Russian irredentism

Source: Wikipedia, the free encyclopedia.
Orthographic projection of Greater Russia and near abroad:
  The Soviet Union in 1945
  Soviet territories that were never part of the Russian Empire: Tuva, Eastern Prussia, Zakarpattia, Western Ukraine and southern Kurils
  Additional annexed/occupied territory from the Russian Empire: Finland and Poland
  Maximum extent of the Soviet near abroad, 1955: Warsaw Pact, Mongolia and North Korea
  Maximum extent of the Russian Empire's sphere of influence after the sale of Alaska in 1867, despite later Soviet attempts to restore them (Northern Iran, Xinjiang, Manchuria
)

Russian irredentism refers to irredentist claims to parts of the former Russian Empire and the former Soviet Union made for Russia. It seeks to incorporate Russians outside of Russian borders into the Russian state. The ideological premise dovetails with aspects of ethnic nationalism and religious nationalism inside Russia and elsewhere, with political activists viewing ethnic Russians under the Russian Orthodox Church as representing a unique cultural movement in world history.

The annexation of Crimea is an example of an irredentist action, with news commentary remarking to its similarity with German nationalist efforts in the lead up to World War II to increase the overall land area of Germany proper.[1] Russian irredentists claim many lands outside of Russia such as Russian-majority regions in the Baltic states, the Russian-majority regions in north Kazakhstan and east Ukraine, the latter leading to a full scale war over Russia's territorial nationalism.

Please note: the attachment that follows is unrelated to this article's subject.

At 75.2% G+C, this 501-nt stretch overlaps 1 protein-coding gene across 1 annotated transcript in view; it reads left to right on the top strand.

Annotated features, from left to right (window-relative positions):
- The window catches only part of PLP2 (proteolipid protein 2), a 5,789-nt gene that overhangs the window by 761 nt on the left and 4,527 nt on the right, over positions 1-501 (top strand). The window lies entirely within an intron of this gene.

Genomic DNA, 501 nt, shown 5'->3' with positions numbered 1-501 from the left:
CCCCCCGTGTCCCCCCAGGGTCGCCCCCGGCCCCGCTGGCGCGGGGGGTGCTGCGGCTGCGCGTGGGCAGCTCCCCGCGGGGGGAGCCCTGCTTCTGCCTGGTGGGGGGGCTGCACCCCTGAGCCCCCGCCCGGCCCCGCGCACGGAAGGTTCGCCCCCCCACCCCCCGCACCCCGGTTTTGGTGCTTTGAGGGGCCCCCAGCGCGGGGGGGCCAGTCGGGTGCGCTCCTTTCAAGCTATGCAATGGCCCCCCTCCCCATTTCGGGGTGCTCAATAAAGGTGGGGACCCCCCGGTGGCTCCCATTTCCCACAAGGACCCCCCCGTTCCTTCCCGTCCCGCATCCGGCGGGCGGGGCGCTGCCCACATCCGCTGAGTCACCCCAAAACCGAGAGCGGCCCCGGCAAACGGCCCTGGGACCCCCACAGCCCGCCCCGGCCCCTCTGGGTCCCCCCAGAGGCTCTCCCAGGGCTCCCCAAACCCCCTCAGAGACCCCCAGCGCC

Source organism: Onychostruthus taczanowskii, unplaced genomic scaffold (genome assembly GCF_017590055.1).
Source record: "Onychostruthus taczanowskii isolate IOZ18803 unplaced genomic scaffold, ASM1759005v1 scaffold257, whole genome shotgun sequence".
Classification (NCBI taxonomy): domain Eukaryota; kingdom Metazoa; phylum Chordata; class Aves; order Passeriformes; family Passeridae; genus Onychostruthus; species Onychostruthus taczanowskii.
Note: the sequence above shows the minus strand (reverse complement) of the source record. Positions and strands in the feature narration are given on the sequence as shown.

Ideological background

Specifically looking at the viewpoints of post-Soviet Russian leader Vladimir Putin, Erdi Ozturk, a professor at London Metropolitan University, has commented that irredentist ideology relies upon a "distinction between civilisations by synthesising nationalism with nostalgic visions of history, memory, and religion."[2]

History

Russian Empire

From roughly the 16th century to the 20th century, the Russian Empire followed an expansionist policy.[n 1] Few of these actions had irredentist justifications, though the conquest of parts of the Ottoman Empire in the Caucasus in 1877 to bring Armenian Christians under the protection of the Tsar may represent one example.[3][when?]

Post-Soviet Union

Russian president Vladimir Putin gives a televised address on 24 February 2022 announcing the invasion of Ukraine.

After the dissolution of the Soviet Union in 1991, it was thought that the Russian Federation had given up on plans of territorial expansion or kin-state nationalism, despite some 25 million ethnic Russians living in neighboring countries outside Russia.[4] Stephen M. Saideman and R. William Ayres assert that Russia followed a non-irredentist policy in the 1990s despite some justifications for irredentist policies—one factor disfavoring irredentism was a focus by the ruling interest in consolidating power and the economy within the territory of Russia.[5] Furthermore, a stable policy of irredentism popular with the electorate was not found, and politicians proposing such ideas did not fare well electorally.[6] Russian nationalist politicians tended to focus on internal threats (i.e. "outsiders") rather than on the interests of Russians outside the federation.[7] It has been proposed that the annexation of Crimea in 2014 proves Russia's adherence to irredentism today.[8][9][10][11] After the event in Crimea, the Transnistrian authorities requested Russia to annex Transnistria.[12][13][14]